As we are in the era of globalization, more and more international students are coming to Korea every year to study. Currently, 179 universities from 42 countries have cultural exchange agreements with Dongguk University. Students from these universities are adjusting to the new environment. Some have made a number of clubs to exchange cultures, and others have made study groups or meetings to have fun. The Post interviewed some exchange students at Dongguk who are pioneering their own ways to make the best of their time in Korea.
English (Food) Club; the International Summit of Chungmuro Dormitory Students
|▲ The members of the English (Food) Club are enjoying their meal of the day.|
/Photograph by Im Chae-hyun
In the English (Food) Club, 15 international students gather together to host a presentation about their home countries and share their native foods to make the Chungmuro dormitory a more suitable for global dwellers.
In March 2016, a Kazakhstan exchange student, Zhanna Ordabayeva (Junior, Computer Science and Engineering) currently living in Chungmuro dormitory, came up with the idea of socializing with the people in her dormitory by forming a club. “Even though we were living on the same floor, we barely knew each other,” she remembered. Since then, every Thursday night on the 4th floor of the Chungmuro dormitory, 15 international Donggukians from Romania, Kazakhstan, Japan, and South Korea decided to group together as a club where students share their homeland’s countries in English to improve their English skills.
The members all agreed that the presentations helped them to know about other nations and as well as their own nations. Jakub Mazur (Senior, Architecture) from Czech Republic, for example, introduced his home country by making a music video about his childhood life in the Czech Republic. Livia Drobota (Graduate, Public Administrations) from Romania, talked about her home university, and the beautiful places in Romania. She mentioned that, “Usually at school or in my country we discuss critical issues, so I did not think much about the good factors of my home land. However, this group gave me the chance find the good aspects and it made me feel proud of my country.”
The English (Food) Club’s identity is made by the cooking and the sharing of different ethnic dishes. From Czech dishes like Bramborak and Svarak to a typical Korean dish, Kimchi fried rice, the club offers a wide range of dishes on their menu. As every member has different tastes, they were always excited about what kind of surprises each of them would deliver every week. Livia’s “Salam de Biscuit,” sweet salami with chocolate, was Jakub’s favorite, and Adam Chmeil (Graduate, Industrial Engineering) also from Czech Republic said that he enjoyed the native foods of Kazakhstan. “It was new and delicious as I did not have a lot of opportunities to try Asian foods back in my country”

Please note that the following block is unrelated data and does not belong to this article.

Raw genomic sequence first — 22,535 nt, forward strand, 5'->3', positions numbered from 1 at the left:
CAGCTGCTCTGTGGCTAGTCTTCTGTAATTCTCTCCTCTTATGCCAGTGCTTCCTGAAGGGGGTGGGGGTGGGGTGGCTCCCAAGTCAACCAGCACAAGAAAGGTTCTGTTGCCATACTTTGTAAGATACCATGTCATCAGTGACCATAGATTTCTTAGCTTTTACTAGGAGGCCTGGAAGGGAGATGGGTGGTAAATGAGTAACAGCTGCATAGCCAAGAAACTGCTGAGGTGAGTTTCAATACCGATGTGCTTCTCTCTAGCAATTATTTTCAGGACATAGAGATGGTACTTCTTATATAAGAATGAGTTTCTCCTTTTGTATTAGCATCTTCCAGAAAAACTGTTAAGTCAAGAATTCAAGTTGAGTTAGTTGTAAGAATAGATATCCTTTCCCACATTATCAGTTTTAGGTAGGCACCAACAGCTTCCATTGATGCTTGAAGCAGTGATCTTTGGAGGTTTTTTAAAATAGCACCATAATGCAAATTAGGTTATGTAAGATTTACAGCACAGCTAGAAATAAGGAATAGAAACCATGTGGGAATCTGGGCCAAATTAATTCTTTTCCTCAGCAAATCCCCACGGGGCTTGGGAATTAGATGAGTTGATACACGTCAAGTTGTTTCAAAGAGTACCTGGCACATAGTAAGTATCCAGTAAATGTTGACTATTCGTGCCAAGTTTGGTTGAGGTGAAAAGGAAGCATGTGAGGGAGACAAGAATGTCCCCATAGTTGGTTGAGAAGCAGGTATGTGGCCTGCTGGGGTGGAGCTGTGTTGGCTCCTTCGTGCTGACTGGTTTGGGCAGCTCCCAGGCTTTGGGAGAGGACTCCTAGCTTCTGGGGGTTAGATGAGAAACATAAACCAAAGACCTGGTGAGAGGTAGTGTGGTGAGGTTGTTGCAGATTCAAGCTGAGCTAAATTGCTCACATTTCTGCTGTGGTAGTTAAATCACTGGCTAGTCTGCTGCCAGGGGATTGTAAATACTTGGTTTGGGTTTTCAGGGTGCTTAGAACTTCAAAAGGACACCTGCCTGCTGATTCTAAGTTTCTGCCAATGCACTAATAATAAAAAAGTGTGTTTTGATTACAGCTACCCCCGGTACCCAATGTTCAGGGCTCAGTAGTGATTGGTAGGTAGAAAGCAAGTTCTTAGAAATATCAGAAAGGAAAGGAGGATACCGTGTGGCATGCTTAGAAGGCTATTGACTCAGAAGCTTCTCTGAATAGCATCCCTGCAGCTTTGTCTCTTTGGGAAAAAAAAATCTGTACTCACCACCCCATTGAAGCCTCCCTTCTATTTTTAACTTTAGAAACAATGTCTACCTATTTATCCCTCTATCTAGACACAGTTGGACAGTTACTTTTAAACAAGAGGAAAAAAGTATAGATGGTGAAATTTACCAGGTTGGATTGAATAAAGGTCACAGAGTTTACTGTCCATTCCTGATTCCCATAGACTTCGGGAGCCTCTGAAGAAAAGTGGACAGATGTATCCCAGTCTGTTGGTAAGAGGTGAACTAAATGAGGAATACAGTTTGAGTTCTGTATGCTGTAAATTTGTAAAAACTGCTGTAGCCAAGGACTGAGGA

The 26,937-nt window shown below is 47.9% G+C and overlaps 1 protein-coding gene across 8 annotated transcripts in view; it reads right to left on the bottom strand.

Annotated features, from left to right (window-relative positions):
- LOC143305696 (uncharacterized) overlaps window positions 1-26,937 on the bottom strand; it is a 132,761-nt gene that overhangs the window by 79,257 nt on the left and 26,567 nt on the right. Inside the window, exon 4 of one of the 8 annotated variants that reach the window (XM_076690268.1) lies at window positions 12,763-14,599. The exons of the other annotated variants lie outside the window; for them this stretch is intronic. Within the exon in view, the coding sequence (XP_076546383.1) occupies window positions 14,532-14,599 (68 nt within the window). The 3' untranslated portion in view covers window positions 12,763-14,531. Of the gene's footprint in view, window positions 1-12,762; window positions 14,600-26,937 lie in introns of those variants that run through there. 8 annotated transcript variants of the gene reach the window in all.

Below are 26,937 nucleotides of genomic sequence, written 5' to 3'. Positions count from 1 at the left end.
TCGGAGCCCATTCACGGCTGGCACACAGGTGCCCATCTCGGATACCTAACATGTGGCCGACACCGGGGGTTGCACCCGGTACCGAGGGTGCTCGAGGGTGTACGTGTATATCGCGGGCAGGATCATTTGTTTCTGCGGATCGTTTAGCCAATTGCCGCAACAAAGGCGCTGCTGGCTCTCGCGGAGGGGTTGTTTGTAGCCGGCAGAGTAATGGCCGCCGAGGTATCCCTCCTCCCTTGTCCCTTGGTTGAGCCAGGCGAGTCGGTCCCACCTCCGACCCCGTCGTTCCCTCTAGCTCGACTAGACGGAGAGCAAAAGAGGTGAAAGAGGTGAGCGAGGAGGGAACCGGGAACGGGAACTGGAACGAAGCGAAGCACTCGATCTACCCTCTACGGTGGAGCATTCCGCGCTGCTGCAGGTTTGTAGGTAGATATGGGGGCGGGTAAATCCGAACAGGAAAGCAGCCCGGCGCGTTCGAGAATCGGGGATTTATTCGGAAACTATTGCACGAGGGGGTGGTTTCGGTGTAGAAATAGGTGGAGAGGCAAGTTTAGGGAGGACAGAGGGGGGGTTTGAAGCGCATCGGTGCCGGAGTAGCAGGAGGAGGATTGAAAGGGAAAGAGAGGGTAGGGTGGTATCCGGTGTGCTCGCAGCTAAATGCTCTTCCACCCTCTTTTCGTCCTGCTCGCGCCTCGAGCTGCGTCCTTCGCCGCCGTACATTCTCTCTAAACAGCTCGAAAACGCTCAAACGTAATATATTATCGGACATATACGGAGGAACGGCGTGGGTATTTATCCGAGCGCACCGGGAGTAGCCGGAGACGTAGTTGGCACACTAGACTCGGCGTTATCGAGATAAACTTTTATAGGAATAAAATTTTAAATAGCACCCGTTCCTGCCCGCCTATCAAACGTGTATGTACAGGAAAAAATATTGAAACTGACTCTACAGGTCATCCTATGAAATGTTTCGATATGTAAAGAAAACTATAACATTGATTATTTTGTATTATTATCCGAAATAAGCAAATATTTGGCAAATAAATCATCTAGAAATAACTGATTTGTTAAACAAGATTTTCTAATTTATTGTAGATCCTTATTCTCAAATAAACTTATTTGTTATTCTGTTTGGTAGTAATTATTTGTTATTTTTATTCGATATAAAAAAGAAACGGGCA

Anyone living in a faraway country can feel home-sick and lose their own motivation. Nonetheless, in the name of “International Donggukians,” these students are able to overcome these hardships by uniting and sharing. The English (Food) Club is not only about giving presentations and sharing foods. In their own ways, such as the Kazakhstan students who introduced their country by wearing their uniforms and performing their traditional dances and the members playing the drinking game of “three-six-nine” in each member’s native language, they are bringing harmony and unity in their own global society.
Language Café, a Place to Fulfill Your Own Studying Method
|▲ The students at the Language Cafe are having a discussion.|
/Photograph by Im Chae-hyun
Every Mondays, Wednesdays, and Fridays, the “You are here Café” at Hongik University is filled up with an exotic yet friendly atmosphere on its second floor. It is a social meeting between international and local people in Seoul, hosted by “Talk to me in Korean,” an online Korean lecture company. The participants of this meeting usually gather at around 6 P.M., and they engage in a friendly conversation in Korean. On Friday night, they play board games including traditional Korean folk games.
When a new-comer first arrives at the second floor of the café, the host named Mark will greet and provide a name card. The ambience of the meeting is very casual, and once the name card is on their shirts people are free to join any table and start practicing Korean. At the end of the meeting at around 10 P.M., they often dine out together to try out some traditional Korean delicacies.